Students learn about communication on the High Frequency (shortwave) amateur bands: How radio waves propagate around the world and how the propagation changes during the day and night. They learn how to adjust the radio controls for the best reception of USB, LSB and CW transmissions.
Students practice tuning around the HF bands looking for activity. They log any stations they hear and check online databases for more information about them. They take it in turns to make contact with a station and have an on-air conversation.
Students learn about communications on the Very High Frequency and Ultra High Frequency amateur bands: How propagation is largely limited to line of sight. How operating frequencies are channelized and how to adjust the radio controls for the best reception of FM transmissions.
Students practice tuning around the VHF/UHF bands looking for activity. They log any stations they hear and check online databases for more information about them. They take it in turns to make contact with a station and have an on-air conversation.
Students learn about repeaters and how to use them correctly. How their transmit and receive frequencies are split. They learn that repeaters can extend line-of-sight communications to hundreds of kilometres.
Students practice tuning in repeaters looking for activity. They log any stations they hear and check online databases for more information about them. They take it in turns to make contact with a station and have an on-air conversation.
Students learn about space, amateur radio satellites, orbits, antennas, latitudes and longitudes, azimuth and elevation angles.
Student practice using computer programs that show the location of orbital satellites. They can hold an antenna and manually track a satellite or they can use an antenna rotator to automatically track a satellite. Using a solar powered satellite tracking station they can listen to satellite beacons or to other stations up to several thousand kilometres away when the satellite passes overhead.
Students learn how to use an ARDF beacon and tracker in an amateur radio version of "hide and seek". Students learn how to read a map and how to triangulate the beacon. ARDF has become a popular international sport of sorts.
Students practice hiding and finding the beacon.
Students learn how to recognize and track down sources of radio frequency interference.
Students practice finding household devices that cause interference.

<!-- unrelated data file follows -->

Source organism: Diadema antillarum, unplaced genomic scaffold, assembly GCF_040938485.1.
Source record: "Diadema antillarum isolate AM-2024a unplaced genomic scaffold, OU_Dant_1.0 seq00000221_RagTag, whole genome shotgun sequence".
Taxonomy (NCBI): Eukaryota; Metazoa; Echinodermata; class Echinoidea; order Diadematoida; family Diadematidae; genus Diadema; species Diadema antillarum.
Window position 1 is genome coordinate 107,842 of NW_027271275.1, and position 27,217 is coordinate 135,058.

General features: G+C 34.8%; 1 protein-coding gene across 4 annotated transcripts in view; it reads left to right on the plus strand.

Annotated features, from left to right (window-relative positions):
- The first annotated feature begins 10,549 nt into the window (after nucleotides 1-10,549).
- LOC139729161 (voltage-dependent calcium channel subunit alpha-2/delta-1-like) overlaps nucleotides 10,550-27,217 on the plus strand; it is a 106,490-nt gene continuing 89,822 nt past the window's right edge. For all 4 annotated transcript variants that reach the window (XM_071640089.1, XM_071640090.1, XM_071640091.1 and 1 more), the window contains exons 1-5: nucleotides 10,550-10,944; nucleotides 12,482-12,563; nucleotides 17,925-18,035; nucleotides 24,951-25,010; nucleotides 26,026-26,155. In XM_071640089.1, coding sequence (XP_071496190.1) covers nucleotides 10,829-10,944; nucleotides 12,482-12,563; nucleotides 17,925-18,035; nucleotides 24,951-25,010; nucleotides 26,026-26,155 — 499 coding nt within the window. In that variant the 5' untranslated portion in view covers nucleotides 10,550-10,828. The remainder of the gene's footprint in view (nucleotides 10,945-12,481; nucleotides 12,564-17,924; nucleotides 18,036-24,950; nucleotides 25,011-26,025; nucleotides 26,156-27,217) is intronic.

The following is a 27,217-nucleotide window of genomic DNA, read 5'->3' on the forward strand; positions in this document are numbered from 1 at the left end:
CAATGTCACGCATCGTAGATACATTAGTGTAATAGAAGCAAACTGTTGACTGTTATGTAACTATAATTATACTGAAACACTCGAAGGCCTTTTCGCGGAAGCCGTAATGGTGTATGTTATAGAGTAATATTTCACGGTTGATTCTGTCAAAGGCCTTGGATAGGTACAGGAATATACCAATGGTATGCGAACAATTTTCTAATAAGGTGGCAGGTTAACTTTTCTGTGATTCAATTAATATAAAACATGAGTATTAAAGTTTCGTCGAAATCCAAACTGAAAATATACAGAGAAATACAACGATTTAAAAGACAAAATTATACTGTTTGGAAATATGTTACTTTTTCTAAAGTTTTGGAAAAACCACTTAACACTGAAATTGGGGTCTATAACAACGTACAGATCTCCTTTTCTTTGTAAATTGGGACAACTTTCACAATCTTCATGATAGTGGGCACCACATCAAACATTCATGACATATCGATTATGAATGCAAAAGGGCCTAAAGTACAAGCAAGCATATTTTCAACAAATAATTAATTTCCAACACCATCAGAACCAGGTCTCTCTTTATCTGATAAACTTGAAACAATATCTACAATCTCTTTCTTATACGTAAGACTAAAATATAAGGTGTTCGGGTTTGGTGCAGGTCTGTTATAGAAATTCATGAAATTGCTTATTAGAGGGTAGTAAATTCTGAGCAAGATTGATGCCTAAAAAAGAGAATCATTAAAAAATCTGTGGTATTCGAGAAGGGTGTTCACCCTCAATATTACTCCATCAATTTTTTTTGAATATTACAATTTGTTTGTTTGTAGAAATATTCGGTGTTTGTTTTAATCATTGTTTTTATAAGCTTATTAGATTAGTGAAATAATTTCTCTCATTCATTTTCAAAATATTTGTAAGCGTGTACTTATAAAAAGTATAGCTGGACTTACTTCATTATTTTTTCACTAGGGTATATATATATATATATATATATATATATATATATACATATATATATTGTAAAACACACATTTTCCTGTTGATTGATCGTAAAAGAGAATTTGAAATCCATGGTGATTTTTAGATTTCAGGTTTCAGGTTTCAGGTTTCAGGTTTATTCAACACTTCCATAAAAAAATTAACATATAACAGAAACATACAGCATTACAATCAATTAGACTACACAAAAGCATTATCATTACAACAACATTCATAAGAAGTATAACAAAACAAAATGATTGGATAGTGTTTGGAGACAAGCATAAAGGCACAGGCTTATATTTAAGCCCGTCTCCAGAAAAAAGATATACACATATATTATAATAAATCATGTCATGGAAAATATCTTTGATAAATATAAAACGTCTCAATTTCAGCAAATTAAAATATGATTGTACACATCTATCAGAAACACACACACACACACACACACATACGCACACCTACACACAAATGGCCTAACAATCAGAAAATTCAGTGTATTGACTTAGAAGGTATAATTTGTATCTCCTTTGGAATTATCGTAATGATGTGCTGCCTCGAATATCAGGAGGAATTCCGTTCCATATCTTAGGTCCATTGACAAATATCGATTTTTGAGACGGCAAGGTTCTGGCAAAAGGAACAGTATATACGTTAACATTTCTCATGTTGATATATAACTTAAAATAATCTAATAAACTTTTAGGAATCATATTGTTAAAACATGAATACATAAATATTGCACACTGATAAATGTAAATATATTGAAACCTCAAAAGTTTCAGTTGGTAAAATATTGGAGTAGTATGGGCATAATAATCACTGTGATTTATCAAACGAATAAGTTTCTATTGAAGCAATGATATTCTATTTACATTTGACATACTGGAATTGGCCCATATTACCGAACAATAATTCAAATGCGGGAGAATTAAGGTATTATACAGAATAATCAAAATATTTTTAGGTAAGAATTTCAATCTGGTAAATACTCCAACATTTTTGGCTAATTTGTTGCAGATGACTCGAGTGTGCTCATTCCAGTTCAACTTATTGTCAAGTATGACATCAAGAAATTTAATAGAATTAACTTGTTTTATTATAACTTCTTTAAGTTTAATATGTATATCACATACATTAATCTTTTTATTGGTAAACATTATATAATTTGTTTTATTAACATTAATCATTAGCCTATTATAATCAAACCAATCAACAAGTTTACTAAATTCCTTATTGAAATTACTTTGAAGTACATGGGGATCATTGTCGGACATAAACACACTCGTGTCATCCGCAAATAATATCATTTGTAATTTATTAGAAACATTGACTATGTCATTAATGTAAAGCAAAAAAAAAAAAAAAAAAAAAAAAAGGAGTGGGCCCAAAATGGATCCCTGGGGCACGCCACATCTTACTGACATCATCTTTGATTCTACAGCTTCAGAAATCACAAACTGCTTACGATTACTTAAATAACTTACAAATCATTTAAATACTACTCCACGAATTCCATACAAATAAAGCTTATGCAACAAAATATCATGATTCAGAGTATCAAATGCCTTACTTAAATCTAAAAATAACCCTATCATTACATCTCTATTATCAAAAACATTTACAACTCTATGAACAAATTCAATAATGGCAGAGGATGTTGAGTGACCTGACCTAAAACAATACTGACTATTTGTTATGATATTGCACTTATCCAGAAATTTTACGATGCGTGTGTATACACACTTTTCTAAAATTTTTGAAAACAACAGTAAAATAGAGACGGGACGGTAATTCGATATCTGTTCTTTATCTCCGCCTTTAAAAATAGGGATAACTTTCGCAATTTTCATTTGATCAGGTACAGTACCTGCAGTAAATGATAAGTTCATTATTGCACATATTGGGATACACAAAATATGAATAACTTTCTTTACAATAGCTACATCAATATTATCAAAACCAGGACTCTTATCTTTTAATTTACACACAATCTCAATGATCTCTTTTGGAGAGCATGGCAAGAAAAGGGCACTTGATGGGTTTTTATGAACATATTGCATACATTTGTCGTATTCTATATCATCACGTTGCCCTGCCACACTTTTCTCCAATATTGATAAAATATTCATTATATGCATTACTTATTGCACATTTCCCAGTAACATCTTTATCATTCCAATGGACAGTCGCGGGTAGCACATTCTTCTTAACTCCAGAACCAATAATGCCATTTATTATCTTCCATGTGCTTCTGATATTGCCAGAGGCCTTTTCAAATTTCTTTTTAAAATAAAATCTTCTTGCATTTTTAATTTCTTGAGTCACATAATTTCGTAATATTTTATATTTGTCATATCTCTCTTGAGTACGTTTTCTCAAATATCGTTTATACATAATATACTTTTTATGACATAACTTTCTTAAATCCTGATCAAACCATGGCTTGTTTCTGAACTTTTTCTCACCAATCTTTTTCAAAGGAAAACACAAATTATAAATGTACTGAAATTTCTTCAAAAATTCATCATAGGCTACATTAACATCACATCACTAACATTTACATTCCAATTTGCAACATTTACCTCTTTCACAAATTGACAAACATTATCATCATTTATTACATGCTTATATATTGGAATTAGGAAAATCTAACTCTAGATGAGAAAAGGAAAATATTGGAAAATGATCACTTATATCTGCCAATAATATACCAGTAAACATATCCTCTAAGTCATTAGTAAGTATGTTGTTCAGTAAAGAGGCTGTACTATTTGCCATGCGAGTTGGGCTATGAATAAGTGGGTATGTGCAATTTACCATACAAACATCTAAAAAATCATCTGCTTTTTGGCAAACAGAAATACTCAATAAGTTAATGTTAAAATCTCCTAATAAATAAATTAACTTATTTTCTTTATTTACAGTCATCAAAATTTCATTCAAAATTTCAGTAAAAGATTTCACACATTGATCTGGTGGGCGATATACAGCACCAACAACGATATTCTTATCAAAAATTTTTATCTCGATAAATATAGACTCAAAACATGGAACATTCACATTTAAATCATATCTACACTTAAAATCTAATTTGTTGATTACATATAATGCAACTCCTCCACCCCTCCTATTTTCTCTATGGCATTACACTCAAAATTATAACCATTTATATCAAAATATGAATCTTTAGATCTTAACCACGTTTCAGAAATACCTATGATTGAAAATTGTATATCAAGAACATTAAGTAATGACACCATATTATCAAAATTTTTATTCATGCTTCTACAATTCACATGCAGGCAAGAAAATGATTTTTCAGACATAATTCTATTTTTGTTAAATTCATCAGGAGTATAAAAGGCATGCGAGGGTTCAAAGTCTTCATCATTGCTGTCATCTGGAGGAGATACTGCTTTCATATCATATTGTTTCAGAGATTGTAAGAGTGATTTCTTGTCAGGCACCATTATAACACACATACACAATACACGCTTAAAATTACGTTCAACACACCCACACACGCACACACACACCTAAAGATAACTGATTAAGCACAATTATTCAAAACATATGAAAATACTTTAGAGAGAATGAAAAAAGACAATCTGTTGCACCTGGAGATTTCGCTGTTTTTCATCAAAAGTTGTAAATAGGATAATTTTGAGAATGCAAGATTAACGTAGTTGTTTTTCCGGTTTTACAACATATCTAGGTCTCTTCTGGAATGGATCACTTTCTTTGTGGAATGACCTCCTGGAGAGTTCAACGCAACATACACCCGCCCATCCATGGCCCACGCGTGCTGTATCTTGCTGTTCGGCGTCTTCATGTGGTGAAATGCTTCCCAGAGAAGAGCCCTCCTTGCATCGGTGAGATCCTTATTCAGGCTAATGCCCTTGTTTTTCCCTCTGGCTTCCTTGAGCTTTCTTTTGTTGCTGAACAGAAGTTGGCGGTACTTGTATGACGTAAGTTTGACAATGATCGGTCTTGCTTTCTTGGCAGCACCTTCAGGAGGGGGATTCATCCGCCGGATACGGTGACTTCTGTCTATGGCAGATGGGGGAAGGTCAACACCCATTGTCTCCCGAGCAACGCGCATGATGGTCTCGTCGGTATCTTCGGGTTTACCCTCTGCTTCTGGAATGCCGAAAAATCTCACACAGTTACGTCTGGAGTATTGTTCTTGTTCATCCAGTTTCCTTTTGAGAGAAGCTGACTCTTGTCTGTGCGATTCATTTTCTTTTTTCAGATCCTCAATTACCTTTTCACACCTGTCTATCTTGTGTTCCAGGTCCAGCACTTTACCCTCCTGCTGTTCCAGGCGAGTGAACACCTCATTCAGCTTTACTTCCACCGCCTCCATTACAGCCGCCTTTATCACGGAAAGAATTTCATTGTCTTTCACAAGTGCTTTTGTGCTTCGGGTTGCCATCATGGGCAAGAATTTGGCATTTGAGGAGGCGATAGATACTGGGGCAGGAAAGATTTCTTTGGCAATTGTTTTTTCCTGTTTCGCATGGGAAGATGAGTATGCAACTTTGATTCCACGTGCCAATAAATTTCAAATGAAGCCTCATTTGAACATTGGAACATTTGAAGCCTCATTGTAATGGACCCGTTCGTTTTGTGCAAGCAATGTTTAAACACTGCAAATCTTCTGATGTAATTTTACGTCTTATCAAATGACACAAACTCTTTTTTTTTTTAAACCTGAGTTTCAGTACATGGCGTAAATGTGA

Students learn how to make and receive radio urgency and distress calls and what to do in the event of an emergency or a life and death situation.
Students practice emergency procedures. Emergency calls are not made on the air of course.
Students learn to recognize and sort different types of electronic components using a component tester.
Students practice sorting a selection of common electronic components using a component tester until they can recognize them by eye.
Students learn to construct a simple electronic kit by assembling electronic components onto a printed circuit board.
Students assemble the kit and then solder the components to the board. The construction is fully supervised and students must wear safety goggles and gloves for soldering. The kits cost as little as one dollar each and the students can take them home when completed.
Students learn how to use an electronics project lab like the one shown.
Students choose a project and follow the instructions in a booklet to built a working electronic circuit. There are 200 different projects to choose from. They show the circuit to others and can explain how it works.
Students learn how microcontrollers use sensors and actuators to control real-world situations. For example they learn how an electronic control system can be used to regulate the temperature, light or moisture level of a pot plant.
Students try to solve real-world control problems by selecting an appropriate sensor and actuator. They connect them to a microcontroller and adjust its controls to achieve the desired result. Students can either solve set problems or invent their own. They discuss how their solution works and how it could be improved.
Students learn about renewable energy sources like solar panels. They learn how to regulate the power produced, how to store it in a battery and how to use it for a project.
Students build a number of different solar powered systems and monitor them to see if they produce enough power. They discuss other forms of renewable energy sources and how they could be combined.
Students learn about different types of amateur radio antennas and how to construct them.
Students build an antenna and test it under the supervision of the licenced amateur radio operator.
Students learn about the different components of an amateur radio station and how to connect and test them.
Students build a station and test it under the supervision of the licenced amateur radio operator.
By connecting a computer to an Amateur Radio, students learn about different types of amateur radio digital communication modes some used for weak signal communications and moon-bounce experiments.
Students practice receiving and transmitting keyboard data all around the world.
Students learn about Software Defined Radios, which can be easily built by connecting a low-cost USB "dongle" to a home computer and installing free SDR software with many advanced features.
Students practice exploring vast tracts of the Radio Frequency spectrum displayed as a "waterfall" on the computer screen. They can use the SDR to listen or decode many interesting types of signals.